How to Make Sourdough Starter from Scratch

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The first step to making sourdough bread is making a sourdough starter. It’s easy though and takes only two ingredients — water and flour

How to make sourdough bread and starter from scratch #bread #fermenting

I made my first sourdough starter two years ago and since then I’ve made it twice more. It’s incredibly easy and the resulting ‘batter’ can be used to make not only bread but also pancakes, biscuits, crackers, pasta, and much more. It’s so versatile and healthy that I can’t help wondering why more people don’t try making it themselves. Perhaps it’s the perceived commitment of having to regularly feed it or maybe it’s the myth that you can’t culture a decent sourdough outside of San Francisco.

Benefits of Homemade Sourdough

Most people who make their own bread use conventional quick yeast because it’s convenient, inexpensive, tastes familiar, and the fermenting process is quick. Sourdough bread on the other hand takes a lot longer to make – in my experience around three times as long.

It’s worth it though since it has a unique tangy flavor and the slow fermenting process can make bread more digestible for those sensitive to gluten. Sourdough bread is also better for you since the process of fermentation unlocks key vitamins and minerals and protects the integrity of B vitamins in the baking process.

How to make sourdough bread and starter from scratch #bread #fermenting

Sourdough Starter Storage

If commitment to having to care for your sourdough is an issue then know that it’s easy to start over again or to store your starter in the refrigerator for up to six months. Our house is a bit too cold to conveniently make sourdough bread in the winter so I mix enough wholemeal flour into the starter to make a thick batter then store it at the back of the fridge in a closed container.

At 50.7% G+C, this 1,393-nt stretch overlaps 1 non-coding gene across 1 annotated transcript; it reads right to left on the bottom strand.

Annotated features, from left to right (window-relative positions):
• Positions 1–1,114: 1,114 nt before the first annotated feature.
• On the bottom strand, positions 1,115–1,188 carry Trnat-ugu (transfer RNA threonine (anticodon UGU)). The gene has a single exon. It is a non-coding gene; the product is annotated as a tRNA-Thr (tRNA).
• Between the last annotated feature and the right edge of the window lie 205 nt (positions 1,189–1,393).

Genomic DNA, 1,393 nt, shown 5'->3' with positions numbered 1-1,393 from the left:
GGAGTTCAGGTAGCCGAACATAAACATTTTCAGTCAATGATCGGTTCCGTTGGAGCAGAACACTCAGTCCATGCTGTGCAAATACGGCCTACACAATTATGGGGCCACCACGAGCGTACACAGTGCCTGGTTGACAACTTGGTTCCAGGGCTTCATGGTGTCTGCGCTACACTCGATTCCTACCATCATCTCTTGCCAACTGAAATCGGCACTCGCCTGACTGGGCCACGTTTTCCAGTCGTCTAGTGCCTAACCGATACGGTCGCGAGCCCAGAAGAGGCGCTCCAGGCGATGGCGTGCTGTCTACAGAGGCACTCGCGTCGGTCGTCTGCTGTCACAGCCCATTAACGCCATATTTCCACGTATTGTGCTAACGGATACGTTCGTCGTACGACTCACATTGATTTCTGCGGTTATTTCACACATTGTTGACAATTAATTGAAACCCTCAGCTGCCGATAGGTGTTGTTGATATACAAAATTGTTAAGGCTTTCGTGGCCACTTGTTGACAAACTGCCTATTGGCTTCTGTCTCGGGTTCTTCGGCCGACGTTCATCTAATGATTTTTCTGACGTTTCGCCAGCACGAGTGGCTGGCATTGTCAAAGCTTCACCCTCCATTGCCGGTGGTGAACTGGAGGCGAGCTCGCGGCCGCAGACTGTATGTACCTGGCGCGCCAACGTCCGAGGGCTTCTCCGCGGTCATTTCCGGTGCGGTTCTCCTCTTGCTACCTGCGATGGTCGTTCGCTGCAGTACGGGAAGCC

There it goes semi-dormant and continues to slowly feed off the flour until you’re ready to bring it back to life. All this involves is taking it out of the fridge, and letting it gradually warm up to room temperature. At that point, you bring it back to a more liquid consistency with fresh water and flour. It’s great to know this if you’re planning to go away on a trip.

How to make sourdough bread and starter from scratch #bread #fermenting
Use extra sourdough starter to make Sourdough Pancakes

Local Wild Yeast

The yeast that we use to make my sourdough are wild yeasts that live in the air and on every surface around you. You’re breathing them in at this moment and touching them every time you touch any surface. Wild yeasts vary from region to region and so sourdough will taste slightly different based on where you are in the world.

The most famous sourdough yeast in the world is the yeast from San Francisco. Though you can order that particular strain online, the wild yeasts in your own home are just as capable and as flavorful, as anything you can buy. Plus they’re free!

How to make sourdough bread and starter from scratch #bread #fermenting
Make homemade sourdough bread with the wild yeast you cultivate in sourdough starter

Recipe for Making Sourdough Starter

Takes about 2-5 days

One bag of bread flour of your choice

*Chlorinated water may affect the yeast though so if you’re concerned, use purified or filtered water instead of tap.

How to make sourdough bread and starter from scratch
I’ve just finished whisking the first cup of flour and water

1. In a ceramic or plastic bowl mix one cup of the bread flour with one cup of lukewarm water. Whisk it together for a couple of minutes to expose the batter to the air and then loosely cover the container with a lid or kitchen towel and place it in a warm place. In the summer you can put it in a warm window but if you’re trying to make a starter during the cool part of the year place the bowl near a heat source such as a fireplace, Rayburn, or even tucked away next to warm computer towers.

2. Now you wait for fermentation to begin. It can take anywhere from a few hours to a couple of days depending on how warm it is, which yeasts are around at the time, the type of flour you’ve used, and how long you whisked. Check every six to twelve hours and if you spot the first signs of fermentation, which are bubbles on the top of your batter, then you’re on your way to sourdough starter success.

How to make sourdough bread and starter from scratch
The first bubbles of fermentation